Missing Loved Ones During the Holidays: Coping with Grief
By: Cassi Ott, Counseling Intern, MS Candidate
The holidays are a difficult time of the year and can be even harder when you are grieving the absence of a loved one. Everything can remind you of them: that song on the radio, the lights on the tree, the stocking with their name on it…
There’s no way to escape the memories and longing for your loved one this time of the year, but there are ways to survive the heartbreak and I can attest to it.
This year marks the sixth Christmas since the passing of my cousin Samantha, who would have turned ten this year if she had not lost her battle with cancer. Grief does not get easier with time, we just get better at coping with it, expressing it, and celebrating Samantha’s life.
I believe the queen of grief therapy, Elisabeth Kübler-Ross, said it best when she said:
“The reality is that you will grieve forever. You will not ‘get over’ the loss of a loved one; you will learn to live with it. You will heal and you will rebuild yourself around the loss you have suffered. You will be whole again, but you will never be the same. Nor should you be the same, nor would they want you to.”
Considering this, remember that it is important to be gentle with yourself during the holiday season as you are going through something incredibly difficult.
Remember everyone copes with grief in their own way.
Your family members may not show their grief in the same way or to the same extent that you do and that is okay! Accepting that there is no right way to grieve and that there is no time limit to grieving will help you be kind and heal.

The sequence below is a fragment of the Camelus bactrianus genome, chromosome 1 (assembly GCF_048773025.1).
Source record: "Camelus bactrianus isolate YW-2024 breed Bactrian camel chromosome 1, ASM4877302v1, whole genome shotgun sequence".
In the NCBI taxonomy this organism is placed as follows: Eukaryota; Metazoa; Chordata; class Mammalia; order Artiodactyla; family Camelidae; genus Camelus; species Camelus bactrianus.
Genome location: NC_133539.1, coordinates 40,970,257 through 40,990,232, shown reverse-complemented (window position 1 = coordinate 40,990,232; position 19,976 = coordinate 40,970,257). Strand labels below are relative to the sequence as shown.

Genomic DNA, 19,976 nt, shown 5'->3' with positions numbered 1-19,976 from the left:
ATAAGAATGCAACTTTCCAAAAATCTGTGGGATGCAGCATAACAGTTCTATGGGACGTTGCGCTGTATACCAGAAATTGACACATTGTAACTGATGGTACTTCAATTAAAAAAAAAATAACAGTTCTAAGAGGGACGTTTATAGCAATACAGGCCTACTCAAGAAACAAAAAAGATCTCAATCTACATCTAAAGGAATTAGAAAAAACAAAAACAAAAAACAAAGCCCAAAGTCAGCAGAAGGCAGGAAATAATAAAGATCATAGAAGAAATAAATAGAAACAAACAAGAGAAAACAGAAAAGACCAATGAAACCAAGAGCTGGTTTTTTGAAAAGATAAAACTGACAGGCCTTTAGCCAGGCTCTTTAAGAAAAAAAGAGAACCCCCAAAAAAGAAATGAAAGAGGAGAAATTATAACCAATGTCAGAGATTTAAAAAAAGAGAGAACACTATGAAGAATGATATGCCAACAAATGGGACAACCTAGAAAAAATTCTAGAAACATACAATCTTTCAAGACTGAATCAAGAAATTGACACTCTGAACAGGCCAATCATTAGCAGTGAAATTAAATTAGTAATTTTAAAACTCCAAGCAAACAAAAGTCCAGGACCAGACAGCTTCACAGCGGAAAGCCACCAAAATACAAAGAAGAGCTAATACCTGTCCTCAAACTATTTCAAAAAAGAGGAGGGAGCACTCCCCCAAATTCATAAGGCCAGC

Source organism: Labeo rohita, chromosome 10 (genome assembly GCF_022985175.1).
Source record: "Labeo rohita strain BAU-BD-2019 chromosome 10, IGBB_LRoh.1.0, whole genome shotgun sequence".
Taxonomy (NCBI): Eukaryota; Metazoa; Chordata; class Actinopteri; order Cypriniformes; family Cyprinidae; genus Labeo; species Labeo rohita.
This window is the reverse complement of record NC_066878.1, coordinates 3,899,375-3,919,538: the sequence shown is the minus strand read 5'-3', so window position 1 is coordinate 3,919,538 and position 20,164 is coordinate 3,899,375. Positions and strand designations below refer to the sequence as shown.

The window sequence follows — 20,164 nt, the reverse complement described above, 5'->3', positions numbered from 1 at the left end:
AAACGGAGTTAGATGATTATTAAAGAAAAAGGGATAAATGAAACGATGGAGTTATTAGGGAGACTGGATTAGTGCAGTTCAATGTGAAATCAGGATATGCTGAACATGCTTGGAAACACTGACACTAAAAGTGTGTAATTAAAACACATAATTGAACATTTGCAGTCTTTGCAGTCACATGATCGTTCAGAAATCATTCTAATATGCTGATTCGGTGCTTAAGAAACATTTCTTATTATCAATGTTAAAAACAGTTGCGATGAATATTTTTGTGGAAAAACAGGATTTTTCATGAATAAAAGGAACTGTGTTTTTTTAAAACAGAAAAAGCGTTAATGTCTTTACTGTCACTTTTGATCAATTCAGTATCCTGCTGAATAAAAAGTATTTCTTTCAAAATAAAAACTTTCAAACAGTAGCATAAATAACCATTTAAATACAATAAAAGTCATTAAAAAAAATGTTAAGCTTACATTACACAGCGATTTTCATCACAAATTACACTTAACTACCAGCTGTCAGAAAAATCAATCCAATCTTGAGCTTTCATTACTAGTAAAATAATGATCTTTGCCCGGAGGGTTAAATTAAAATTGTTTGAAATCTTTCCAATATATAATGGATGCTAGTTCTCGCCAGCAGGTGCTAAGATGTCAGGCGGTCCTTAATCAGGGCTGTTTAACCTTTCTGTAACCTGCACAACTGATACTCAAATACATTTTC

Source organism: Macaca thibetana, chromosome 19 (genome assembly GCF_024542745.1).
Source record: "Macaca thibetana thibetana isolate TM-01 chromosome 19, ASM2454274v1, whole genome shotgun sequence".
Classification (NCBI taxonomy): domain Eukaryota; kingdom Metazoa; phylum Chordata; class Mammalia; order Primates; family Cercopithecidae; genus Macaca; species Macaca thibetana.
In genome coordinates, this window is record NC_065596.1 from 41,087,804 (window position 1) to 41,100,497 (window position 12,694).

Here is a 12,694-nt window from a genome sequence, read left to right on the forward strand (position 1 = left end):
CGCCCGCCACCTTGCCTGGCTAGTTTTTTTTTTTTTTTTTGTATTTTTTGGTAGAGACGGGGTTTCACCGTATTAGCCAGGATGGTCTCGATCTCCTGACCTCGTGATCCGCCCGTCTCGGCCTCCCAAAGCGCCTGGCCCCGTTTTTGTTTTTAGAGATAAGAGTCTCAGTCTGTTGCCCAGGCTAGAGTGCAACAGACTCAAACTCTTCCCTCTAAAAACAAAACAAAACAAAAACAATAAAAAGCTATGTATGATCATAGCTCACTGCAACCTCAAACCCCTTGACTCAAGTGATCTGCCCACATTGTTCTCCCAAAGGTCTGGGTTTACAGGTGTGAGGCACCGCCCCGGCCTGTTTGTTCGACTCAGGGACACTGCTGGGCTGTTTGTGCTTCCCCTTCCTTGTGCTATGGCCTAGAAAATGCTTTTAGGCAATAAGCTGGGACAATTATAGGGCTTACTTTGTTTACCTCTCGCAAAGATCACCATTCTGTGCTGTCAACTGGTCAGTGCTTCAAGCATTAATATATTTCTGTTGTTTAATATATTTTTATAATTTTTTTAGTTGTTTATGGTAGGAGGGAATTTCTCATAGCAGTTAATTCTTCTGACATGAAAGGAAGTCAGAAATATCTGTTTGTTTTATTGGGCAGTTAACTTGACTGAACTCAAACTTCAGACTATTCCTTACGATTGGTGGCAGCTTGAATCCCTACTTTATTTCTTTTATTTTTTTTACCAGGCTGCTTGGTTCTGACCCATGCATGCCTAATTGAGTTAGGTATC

Communicating with your family openly about your needs during this difficult time of the year will help you cope with the absence of your loved one. Being honest about what you need, what you want to do, and what you definitely do NOT want to do will help your family know how to support you best. It is excusable for you to choose to miss holiday events, especially if the overload of holiday cheer is too much for you to handle at this moment.
Traditions can be difficult to do without your loved one around.
Deciding which traditions you want to keep, those you want to change, or possibly creating a new tradition in memory of your loved one, is a step you can take every year during the holidays. Whether you do this by leaving an empty seat at the table in memory of your loved one, lighting a candle in their memory, putting up a wreath at their grave, making a memorial ornament, or donating to a cause in their name, celebrating your loved one’s life should be done in a way that brings you comfort and allows you to gently embrace your love for them despite their absence.
So remember, you will get through this difficult time. While this time is hard it is also filled with so many opportunities to find joy, feel love, and have gratitude in embracing the memories of your loved one while still grieving your loss.
Be kind to yourself,
If you are interested in scheduling an appointment with Cassi, you can reach her via email: firstname.lastname@example.org or call our intake line: 608-709-6972.
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[This article does not create a client-counselor relationship. This article is general counseling information and is not to be considered legal or medical advice. Please consult with your mental health professional before you rely on this information.]